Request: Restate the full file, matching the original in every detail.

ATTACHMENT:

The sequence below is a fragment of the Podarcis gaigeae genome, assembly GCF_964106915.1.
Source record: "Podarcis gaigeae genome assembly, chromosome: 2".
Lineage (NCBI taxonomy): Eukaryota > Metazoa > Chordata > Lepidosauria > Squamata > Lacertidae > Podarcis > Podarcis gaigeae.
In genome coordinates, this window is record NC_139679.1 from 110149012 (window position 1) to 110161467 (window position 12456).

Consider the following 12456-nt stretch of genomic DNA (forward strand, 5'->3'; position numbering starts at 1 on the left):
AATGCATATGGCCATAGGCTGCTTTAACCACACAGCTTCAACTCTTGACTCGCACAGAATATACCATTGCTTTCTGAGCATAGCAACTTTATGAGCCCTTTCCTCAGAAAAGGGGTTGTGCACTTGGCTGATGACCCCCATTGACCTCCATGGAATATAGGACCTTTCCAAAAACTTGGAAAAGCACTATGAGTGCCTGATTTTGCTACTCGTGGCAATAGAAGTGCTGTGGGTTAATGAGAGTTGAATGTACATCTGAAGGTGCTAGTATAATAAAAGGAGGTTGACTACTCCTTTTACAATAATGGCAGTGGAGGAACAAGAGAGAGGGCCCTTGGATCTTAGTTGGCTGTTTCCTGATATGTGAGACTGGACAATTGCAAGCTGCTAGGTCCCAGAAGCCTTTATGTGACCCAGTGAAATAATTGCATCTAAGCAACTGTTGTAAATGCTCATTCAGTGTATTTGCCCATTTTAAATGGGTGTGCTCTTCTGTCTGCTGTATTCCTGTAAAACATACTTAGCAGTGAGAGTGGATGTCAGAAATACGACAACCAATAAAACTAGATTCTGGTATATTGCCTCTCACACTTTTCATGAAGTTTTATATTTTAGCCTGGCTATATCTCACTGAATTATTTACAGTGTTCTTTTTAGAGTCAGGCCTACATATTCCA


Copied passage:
The sequence below is a fragment of the Podarcis gaigeae genome, assembly GCF_964106915.1.
Source record: "Podarcis gaigeae genome assembly, chromosome: 2".
Lineage (NCBI taxonomy): Eukaryota > Metazoa > Chordata > Lepidosauria > Squamata > Lacertidae > Podarcis > Podarcis gaigeae.
In genome coordinates, this window is record NC_139679.1 from 110149012 (window position 1) to 110161467 (window position 12456).

Consider the following 12456-nt stretch of genomic DNA (forward strand, 5'->3'; position numbering starts at 1 on the left):
AATGCATATGGCCATAGGCTGCTTTAACCACACAGCTTCAACTCTTGACTCGCACAGAATATACCATTGCTTTCTGAGCATAGCAACTTTATGAGCCCTTTCCTCAGAAAAGGGGTTGTGCACTTGGCTGATGACCCCCATTGACCTCCATGGAATATAGGACCTTTCCAAAAACTTGGAAAAGCACTATGAGTGCCTGATTTTGCTACTCGTGGCAATAGAAGTGCTGTGGGTTAATGAGAGTTGAATGTACATCTGAAGGTGCTAGTATAATAAAAGGAGGTTGACTACTCCTTTTACAATAATGGCAGTGGAGGAACAAGAGAGAGGGCCCTTGGATCTTAGTTGGCTGTTTCCTGATATGTGAGACTGGACAATTGCAAGCTGCTAGGTCCCAGAAGCCTTTATGTGACCCAGTGAAATAATTGCATCTAAGCAACTGTTGTAAATGCTCATTCAGTGTATTTGCCCATTTTAAATGGGTGTGCTCTTCTGTCTGCTGTATTCCTGTAAAACATACTTAGCAGTGAGAGTGGATGTCAGAAATACGACAACCAATAAAACTAGATTCTGGTATATTGCCTCTCACACTTTTCATGAAGTTTTATATTTTAGCCTGGCTATATCTCACTGAATTATTTACAGTGTTCTTTTTAGAGTCAGGCCTACATATTCCA